• "Others feel that the settlers of western states such as Texas and Oklahoma should be given credit [ sic ] with a simple walk and a rustic flair that reflects the culture of their day." [3]
  • “In the early 1900s, schools began to incorporate folk dancing into their physical education programs. Many believe that American servicemen returning home from the war influenced the spread of line dancing after being introduced to traditional European folk dances. Western dance, its popularity grew in leisure and social activities." [3]
  • There are those who "think that the real popularity of line dances came during the disco era . .. Line dances were performed to disco music." [3]
  • "Many say that 'Achy Breaky Heart' was the turning point in line dance's popularity." [3]
  • Some say it started in the slums of Calcutta; a complex and varied range of motion was used as a form of silent communication. He traveled the rough seas to the American west coast in merchant ships, where he grew in popularity. It is not documented when the communication aspect was excluded. [3]


Madison was a popular line dance in the late 1950s. The 1961 "San Francisco Stomp" fits the definition of a line dance. [4] [5] At least five line dances strongly associated with country-western music were written in the 1970s, two of which are dated 1972: "Walkin' Wazi" [6] [7] & Cowboy Boogie, [8] [9] [10] five years before the disco craze sparked by the release of Saturday Night Fever in 1977, the same (tentative) year "Toush Push" was created. [11] The Electric Slide A disco-based line dance was created and popularized in the mid-1970s. "L.A. Hustle" began at a small disco in Los Angeles in the summer of 1975 and hit the East Coast (with altered steps) in the spring of 1976 as a "bus stop". [12] [13] Another 1970s line dance is Nutbush. [14]


Over a dozen line dances were created for country songs in the 1980s. [14] [15] The 1980 film Urban Cowboy reflected the blurring of boundaries between country music and pop music and sparked a renewed interest in country culture and Western fashion, music and dance. [3] However, many early line dances were adaptations of disco dances. [16] "Boot Scootin' Boogie" directed by Bill Bader. [17] in October 1990 for the original Sleeping at the wheel recording of the song of the same name. [18] Brooks and Dunn's version of the song resulted in at least 16 line dances with "Boot Scootin' Boogie" in the title, [19] including Tom Muttox and Skippy Blair under record contract. The Chicken Dance is an example of a line dance adopted by the fashion revival in the 1980s. [20]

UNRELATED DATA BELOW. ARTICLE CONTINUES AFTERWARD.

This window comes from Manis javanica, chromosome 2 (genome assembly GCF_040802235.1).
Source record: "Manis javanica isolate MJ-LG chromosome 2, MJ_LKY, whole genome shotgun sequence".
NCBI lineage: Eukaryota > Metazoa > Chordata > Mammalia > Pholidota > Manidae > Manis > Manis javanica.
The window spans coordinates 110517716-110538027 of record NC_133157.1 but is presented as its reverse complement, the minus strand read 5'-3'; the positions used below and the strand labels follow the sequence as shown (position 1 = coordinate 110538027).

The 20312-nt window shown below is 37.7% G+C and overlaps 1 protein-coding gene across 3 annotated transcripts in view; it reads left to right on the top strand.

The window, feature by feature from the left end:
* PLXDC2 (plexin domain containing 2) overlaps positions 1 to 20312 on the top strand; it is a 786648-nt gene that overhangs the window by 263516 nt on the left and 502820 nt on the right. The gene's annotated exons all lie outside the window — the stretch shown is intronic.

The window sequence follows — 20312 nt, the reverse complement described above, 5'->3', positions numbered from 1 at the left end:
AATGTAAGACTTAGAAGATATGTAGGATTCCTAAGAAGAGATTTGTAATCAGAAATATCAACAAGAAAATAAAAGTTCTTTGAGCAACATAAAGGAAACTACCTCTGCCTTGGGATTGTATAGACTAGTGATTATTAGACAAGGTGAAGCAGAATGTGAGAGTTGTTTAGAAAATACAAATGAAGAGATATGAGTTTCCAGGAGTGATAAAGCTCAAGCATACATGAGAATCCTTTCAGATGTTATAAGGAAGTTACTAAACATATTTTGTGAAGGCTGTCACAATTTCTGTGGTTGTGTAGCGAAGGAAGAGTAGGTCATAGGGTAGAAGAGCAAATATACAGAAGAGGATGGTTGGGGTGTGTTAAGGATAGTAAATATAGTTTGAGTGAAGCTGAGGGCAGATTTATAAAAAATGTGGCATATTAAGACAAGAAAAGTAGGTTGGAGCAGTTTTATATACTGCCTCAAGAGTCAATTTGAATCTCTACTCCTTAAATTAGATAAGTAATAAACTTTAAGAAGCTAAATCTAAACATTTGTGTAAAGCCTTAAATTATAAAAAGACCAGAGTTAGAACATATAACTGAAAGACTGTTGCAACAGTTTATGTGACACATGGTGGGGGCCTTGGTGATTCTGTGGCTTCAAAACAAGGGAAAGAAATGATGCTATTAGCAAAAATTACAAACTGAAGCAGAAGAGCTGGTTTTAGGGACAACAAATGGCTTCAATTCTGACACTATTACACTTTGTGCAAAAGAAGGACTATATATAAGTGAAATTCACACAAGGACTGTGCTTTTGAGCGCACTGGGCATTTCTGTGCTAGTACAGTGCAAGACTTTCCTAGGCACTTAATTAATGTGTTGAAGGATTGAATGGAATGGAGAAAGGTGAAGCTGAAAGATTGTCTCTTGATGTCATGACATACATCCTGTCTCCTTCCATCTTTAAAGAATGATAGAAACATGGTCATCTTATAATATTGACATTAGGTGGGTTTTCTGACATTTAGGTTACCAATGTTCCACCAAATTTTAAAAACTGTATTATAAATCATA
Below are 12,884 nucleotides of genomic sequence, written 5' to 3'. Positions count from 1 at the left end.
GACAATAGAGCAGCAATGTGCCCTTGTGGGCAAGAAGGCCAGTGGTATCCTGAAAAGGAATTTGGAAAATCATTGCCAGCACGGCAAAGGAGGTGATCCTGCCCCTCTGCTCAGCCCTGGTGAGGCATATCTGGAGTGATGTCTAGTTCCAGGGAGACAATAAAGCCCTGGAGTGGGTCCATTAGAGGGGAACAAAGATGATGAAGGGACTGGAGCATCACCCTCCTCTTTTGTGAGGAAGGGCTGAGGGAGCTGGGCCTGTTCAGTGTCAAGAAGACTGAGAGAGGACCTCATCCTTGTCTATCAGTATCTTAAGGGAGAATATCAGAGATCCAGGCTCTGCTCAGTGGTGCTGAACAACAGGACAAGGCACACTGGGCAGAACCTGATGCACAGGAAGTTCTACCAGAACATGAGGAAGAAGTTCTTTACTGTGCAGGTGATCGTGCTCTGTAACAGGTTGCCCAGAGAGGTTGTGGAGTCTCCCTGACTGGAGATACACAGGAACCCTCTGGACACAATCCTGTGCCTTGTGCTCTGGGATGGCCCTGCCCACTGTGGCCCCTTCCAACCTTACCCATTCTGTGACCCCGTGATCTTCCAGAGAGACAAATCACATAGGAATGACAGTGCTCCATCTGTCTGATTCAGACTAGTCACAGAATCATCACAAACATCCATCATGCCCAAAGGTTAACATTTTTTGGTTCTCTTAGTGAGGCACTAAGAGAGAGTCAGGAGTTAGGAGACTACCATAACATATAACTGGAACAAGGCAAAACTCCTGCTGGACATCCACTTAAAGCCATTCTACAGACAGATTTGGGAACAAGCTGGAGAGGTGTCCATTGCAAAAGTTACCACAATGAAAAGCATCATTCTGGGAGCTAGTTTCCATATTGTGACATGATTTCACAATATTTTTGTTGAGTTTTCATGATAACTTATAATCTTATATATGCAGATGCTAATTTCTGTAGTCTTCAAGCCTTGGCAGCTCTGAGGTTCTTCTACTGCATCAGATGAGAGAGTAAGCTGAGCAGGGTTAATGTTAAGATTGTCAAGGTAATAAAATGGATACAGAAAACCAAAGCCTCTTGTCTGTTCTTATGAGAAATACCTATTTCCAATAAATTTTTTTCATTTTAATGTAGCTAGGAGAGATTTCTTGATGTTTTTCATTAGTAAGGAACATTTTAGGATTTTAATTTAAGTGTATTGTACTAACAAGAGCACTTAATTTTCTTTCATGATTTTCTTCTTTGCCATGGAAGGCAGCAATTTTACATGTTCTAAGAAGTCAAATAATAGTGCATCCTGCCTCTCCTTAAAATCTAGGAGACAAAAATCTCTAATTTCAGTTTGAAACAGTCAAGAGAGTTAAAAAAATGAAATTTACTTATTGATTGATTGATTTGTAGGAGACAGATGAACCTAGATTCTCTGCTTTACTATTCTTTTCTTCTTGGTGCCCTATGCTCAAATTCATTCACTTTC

Billy Ray Cyrus' 1992 hit "Sick Broken Heart" helped catapult Western dance into the public consciousness. [3] In 1994 choreographer Max Perry had a worldwide dance hit. [ quote needed ] with "Swamp Thang" for the song "Swamp Thing" by Grid. It was a techno song that combined the sounds of the banjo into melodies and helped start the dance trend towards other forms of music other than country. During this period of the mid-1990s, Western country music was influenced by the popularity of line dancing. This influence was so great that Chet Atkins was quoted as saying, “I think the music got really bad. It's all those damn line dances." [21]

Max Perry, along with Joe Thompson Szymanski, Scott Blevins and several others, began using ballroom rhythms and technique to take line dancing to the next level. In 1997, the Steps group created additional interest outside the US with the techno dance song "5,6,7,8 In 1999, the retailer Gap presented an ad for "Khaki Country" at the Academy Awards. [22] Line dancers performed to the 1999 version of "A Crazy Little Thing Called Love" by Dwight Yoakam.0003

The Macarena was a hit based on mid-1990s line dance.

Line dancing reached Europe with the advent of country music television. [23] [24] and in 2008 came to the attention of the French government. [25]

Line dancing is now very traditional dancing to country music, and not so traditional dancing to non-country music. Now he uses more than just "stereotypical" country music, in fact the dancers dance to most styles of music: country and modern. Pop, Irish, Latin Just to name a few.

In 2014, Durham, North Carolina was declared the Line Dance Capital of America according to US MeetUp groups per capita. [26] Some line dances include many movements, including cha-cha-cha sliding and other movements using side-to-side movement.


It is difficult to ascertain the global number of participants, but it may be in the millions, if not tens of millions. Members are often connected to each other through social media and line dancing websites. These sites offer step-by-step instructions and videos showing different dances to specific songs. It's normal for YouTube demos and tutorials about a particular dance to get millions of views.


There are now many well-developed websites dedicated to publishing instructional videos and instructions. The community of dancers is very closely connected on social media.


Each dance consists of several walls . The wall is the direction in which the dancers are facing at any given time: in front (the direction they are facing at the beginning of the dance), behind, or to one side. The dancers may change direction many times during a scene, and may even turn to face the direction in the middle between two walls at any time; but at the end of the sequence, they will be facing the original wall, or any of the other three. Whatever the wall is, the next iteration of the sequence uses that wall as the new coordinate system. [3]